In traditional parallel approaches, each processor calculates forces to update the position of all the particles in its own small box of simulated space. But to do so, it must import positional data from neighbouring boxes within a certain radius. Shaw's strategy, implemented in Desmond, changes the geometry of this import region from a hemisphere to a semicircular plate and a rectangular tower. As the number of processors available to Desmond grows, the volume of this import region shrinks more quickly than in the approaches used by NAMD and CHARMM. In one of the first studies to use Desmond, this speed-up gave Shaw and his collaborators an unprecedented view of the workings of an ion transporter that the bacterium Escherichia coli uses to maintain its salt and pH balance4.

But Shaw knew that software alone could not obtain millisecond-long molecular simulations. His plan has been to build a supercomputer so dumb, he says, that it can do nothing except molecular dynamics. “But,” he beams, “it's really fast at that.” He calls it a computational microscope and has named it Anton, after Anton von Leeuwenhoek, the seventeenth-century Dutch scientist and builder of microscopes. The first segment of Anton is due to arrive in Shaw's lab at the end of the year.

Need for speed

Anton uses a high-speed task pipeline to accelerate the most computationally intensive tasks of molecular dynamics — modelling certain long-range interactions among atoms. But the chip does not have the ability to speed up software-based operations to the same extent, and the hard-wired pipeline may not be flexible enough to efficiently incorporate advances in the field. “At this point, though, we placed our bets,” Shaw says.

When Shaw began the work, he estimated that Anton would run molecular-dynamics simulations 1,000 times faster than previous parallel supercomputers. In recent months, he has stopped presenting the 1,000-fold estimate in talks, although he still believes Anton will run more than 100 times faster than today's machines. But with general-purpose hardware doubling in speed about every two years, many wonder how long Anton might maintain a lead. “If you are a little bit of a sceptic,” says Schulten, “you would say it is another attempt for a special-purpose processor that will be overrun by market forces.”

The field is littered with what Gregory Voth, a computational chemist at the University of Utah in Salt Lake City, calls “dead bodies”. In 1984, the late biochemist Cyrus Levinthal designed a molecular-dynamics computer called FASTRUN, but it took his group six years to get it running. During the past ten years, IBM and RIKEN, Japan's main research institute, have collaborated on several generations of chips intended for molecular-dynamics simulations, called MD-GRAPE, without producing any major breakthroughs in the field. At the National Institutes of Health in Bethesda, Maryland, in the late 1980s, Bernard Brooks abandoned his effort, dubbed Gemmstar, when Hewlett-Packard announced its blazingly fast 9000 series — which could be had for as little as $12,000. Scientists are racing not just against each other, but against Silicon Valley.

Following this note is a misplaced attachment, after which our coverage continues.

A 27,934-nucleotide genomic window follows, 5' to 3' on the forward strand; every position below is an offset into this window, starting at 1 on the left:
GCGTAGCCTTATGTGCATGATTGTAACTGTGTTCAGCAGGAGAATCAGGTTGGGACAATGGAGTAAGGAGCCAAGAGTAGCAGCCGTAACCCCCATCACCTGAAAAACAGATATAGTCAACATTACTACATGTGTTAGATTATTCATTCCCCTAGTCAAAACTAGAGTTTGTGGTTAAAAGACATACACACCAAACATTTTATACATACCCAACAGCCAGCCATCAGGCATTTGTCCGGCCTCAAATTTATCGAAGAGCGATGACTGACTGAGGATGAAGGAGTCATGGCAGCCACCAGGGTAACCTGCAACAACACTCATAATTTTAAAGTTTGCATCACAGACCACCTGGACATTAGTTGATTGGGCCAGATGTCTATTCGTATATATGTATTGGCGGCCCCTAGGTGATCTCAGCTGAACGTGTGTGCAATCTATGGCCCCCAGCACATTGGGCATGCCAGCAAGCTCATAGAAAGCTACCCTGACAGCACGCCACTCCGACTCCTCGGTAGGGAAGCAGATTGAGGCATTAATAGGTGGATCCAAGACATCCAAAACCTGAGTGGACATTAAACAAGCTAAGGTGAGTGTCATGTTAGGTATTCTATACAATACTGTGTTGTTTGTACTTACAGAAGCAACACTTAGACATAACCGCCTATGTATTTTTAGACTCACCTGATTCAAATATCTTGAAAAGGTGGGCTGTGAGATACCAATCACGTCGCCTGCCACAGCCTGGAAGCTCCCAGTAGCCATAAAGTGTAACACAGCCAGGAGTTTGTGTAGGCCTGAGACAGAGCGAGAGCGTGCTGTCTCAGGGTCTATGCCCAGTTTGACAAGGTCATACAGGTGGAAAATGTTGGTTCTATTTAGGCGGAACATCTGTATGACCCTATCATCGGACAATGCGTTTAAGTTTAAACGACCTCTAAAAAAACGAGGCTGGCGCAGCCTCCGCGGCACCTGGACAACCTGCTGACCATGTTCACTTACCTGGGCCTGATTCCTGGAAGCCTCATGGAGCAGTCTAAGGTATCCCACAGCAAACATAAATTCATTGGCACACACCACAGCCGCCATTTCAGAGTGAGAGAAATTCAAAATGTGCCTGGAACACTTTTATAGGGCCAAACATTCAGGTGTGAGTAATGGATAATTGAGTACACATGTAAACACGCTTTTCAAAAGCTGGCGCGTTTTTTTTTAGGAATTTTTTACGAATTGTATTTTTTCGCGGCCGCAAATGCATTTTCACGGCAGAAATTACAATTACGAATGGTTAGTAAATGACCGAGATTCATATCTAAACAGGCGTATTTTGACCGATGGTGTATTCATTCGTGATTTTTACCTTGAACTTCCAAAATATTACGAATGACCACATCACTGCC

Schulten has played that game before. In Munich in the late 1980s, he built his own parallel supercomputer out of 60 processors mail-ordered from England. He carried his computer in a backpack to his new laboratory in Illinois, where he ran a 30,000-atom simulation of the bacteriorhodopsin protein, which drives the photosynthetic reaction that turns light into an electric charge. His simulation lasted 263 picoseconds — less than a millionth of a millisecond — and required more than two years of continuous computation5. By then, his machine was obsolete.

Thinking big

In the past 15 years, Schulten's ambitions have grown: from 100,000 atoms in 1999, to 300,000 in 2003, and culminating with his million-atom simulation of the tobacco mosaic virus published in 2006. To match his models, Schulten developed software that could scale with advances in parallel computers, something CHARMM could not do at the time. Chemist Richard Hilderbrandt, who supported the early development of NAMD at the computing directorate of the US National Science Foundation, says that the idea “was to take a large molecule and break it up into patches to distribute to processors. It was quite a bold step”.

The drawback of Schulten's strategy was that it could not simulate the behaviour of smaller molecules significantly faster than it could large ones. “If you have a protein of 500 atoms,” he says, “it's very difficult to put it on a parallel computer with 5,000 processors.”

Schulten emphasizes that his publicly funded group had to focus on ensuring that NAMD, which is freely distributed, would run on a wide range of platforms. Shaw's team, in contrast, could tune Desmond for its state-of-the-art computing cluster, about a year before similar clusters were available at National Science Foundation computing centres.

Twist in the tale: a simulation of some steps in the folding of the villin headpiece, one of the fastest-folding proteins.P. FREDDOLINO & K. SCHULTEN

Shaw says that profits are a long way off, and that he is working to share his team's technology as much as possible. But his proprietary algorithm will ultimately be sold to industry through an agreement with Schrödinger, a biotechnology company founded by chemist Richard Friesner, a colleague of Shaw's at Columbia. Schulten had only inklings of Shaw's ambitions when he gave a seminar at D. E. Shaw Research in October 2004. “At that time it was clear that there was a competition,” he says, “but in a very civilized way.” Even so, he says, “I wouldn't have told them about a great solution I had developed, and they wouldn't tell me their solution.”